Thomas Bezucha insisted on authenticity for every aspect of Let Him Go — and nothing epitomized that more than his need for a real fire.
The film is confident slow burn starring Kevin Costner and Diane Lane as George and Margaret, a couple who travel from Montana to North Dakota to retrieve their grandson from a notorious family led by Blanche Weboy — Lesley Manville in a devilish turn and giant wig.
“This was the deal breaker for sure — it wasn’t gonna be a CGI fire. If you’re going to burn a house down, you have to burn a house down. There’s such an integrity to George and Margaret’s story that I didn’t want a computer-generated fire.”
Some people tried to assure him how realistic CGI fires could look. And though the film was budgeted at $15 million dollars — a range Bezucha says is “where I’m gonna live my life” — he refused to skimp on the fire.
“The night we burnt the house down, it was raining up until an hour before we shot in. We started shooting the house burning at three or four in the morning. You’re only going to be able to burn the house down once and you’re running up the clock because at some point the sun is going to come up. There’s no worse feeling than having been up all night, and you’re racing to finish shooting before the sun comes up. That’s the worst — but we we managed to get through.”
Interestingly, this rain delay may have been its own blessing.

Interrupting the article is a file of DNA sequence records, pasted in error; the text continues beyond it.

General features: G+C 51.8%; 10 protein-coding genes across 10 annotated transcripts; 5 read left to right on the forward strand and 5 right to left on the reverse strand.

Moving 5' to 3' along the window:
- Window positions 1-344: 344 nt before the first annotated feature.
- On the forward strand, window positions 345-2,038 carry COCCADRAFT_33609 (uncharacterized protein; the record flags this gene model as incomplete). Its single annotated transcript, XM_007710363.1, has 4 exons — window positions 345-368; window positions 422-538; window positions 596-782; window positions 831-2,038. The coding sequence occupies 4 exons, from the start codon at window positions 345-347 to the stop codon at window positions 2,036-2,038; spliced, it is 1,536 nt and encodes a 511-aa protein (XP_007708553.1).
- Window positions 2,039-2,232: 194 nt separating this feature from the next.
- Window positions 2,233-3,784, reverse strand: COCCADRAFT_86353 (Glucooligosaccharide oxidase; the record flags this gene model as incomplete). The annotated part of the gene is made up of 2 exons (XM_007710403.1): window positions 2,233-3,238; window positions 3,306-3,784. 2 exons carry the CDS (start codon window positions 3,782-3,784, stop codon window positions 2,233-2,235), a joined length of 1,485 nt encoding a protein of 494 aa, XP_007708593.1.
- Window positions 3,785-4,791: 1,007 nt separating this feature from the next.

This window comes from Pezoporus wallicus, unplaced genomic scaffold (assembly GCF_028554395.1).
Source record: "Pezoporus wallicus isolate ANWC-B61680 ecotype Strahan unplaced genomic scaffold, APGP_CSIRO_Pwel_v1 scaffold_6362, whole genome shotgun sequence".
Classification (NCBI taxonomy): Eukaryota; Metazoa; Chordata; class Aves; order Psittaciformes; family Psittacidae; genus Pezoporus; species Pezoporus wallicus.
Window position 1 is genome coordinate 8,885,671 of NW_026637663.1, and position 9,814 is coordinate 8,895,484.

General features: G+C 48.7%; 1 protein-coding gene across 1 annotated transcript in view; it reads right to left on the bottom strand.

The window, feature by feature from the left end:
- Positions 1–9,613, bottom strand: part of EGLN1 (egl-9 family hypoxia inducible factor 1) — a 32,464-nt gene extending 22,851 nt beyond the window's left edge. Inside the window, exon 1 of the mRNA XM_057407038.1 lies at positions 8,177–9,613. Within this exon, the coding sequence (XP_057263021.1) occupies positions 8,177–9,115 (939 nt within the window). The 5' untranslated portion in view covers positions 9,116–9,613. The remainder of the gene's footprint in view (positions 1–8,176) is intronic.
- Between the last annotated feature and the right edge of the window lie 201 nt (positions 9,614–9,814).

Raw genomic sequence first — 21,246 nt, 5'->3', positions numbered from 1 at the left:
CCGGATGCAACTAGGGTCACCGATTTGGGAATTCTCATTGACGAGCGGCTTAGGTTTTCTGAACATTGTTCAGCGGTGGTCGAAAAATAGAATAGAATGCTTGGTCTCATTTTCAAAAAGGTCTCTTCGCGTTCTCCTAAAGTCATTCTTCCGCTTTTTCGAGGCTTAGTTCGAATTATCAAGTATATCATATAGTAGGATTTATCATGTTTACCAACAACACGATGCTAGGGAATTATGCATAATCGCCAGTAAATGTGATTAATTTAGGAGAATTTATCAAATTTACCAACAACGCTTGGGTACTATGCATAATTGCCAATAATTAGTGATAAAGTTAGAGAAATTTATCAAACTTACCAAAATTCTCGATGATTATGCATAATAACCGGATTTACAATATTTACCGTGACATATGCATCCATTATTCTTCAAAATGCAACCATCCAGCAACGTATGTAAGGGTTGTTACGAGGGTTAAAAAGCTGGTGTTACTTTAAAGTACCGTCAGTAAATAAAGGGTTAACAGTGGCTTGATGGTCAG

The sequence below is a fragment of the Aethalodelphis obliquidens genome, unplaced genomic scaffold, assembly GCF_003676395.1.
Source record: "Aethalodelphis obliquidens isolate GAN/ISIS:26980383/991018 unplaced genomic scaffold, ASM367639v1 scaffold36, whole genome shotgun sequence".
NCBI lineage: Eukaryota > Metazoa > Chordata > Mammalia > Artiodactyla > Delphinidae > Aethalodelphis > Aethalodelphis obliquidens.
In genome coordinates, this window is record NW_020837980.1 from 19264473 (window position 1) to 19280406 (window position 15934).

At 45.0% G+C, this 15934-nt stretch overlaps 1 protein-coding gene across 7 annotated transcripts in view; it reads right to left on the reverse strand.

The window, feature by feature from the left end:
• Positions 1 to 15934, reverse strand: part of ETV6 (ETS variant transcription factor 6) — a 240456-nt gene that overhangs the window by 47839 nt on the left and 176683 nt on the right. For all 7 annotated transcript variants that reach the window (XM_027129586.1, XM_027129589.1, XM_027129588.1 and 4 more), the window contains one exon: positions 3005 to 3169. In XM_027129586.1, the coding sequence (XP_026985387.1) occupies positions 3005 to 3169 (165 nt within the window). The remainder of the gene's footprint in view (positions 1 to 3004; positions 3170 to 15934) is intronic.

“Thank God it rained, because there were ashes and embers coming off that house the size of baseball mitts, landing in the grass, and you felt like, had it not rained, the whole thing would have gone up in flames.”
Let Him Go is an adaptation of the Larry Watson novel of the same name. Bezucha had been a fan of Watson’s for over 20 years, and stumbled upon his 2013 novel at Barnes and Noble.
In development, Bezucha met with Lane about the project and was surprised: “I couldn’t believe she was willing to play a grandmother. But she was and wanted gray hair and sort of to dial down the glamour.”
Bezucha worked with cinematographer Guy Godfree to make sure the technical aspects maintained a “handmade integrity, that felt like George and Margaret.” They avoided drone shots and only used a few crane shots. George and Margaret’s trek from Montana to North Dakota is by car, and Bezucha pushed for it all to be practical.
Shooting these cars scenes practically meant Bezucha, Godfree and focus puller Craig, all riding in the backseat or the trunk.
Let Him Go, written and directed by Thomas Bezucha, opens in theaters Friday.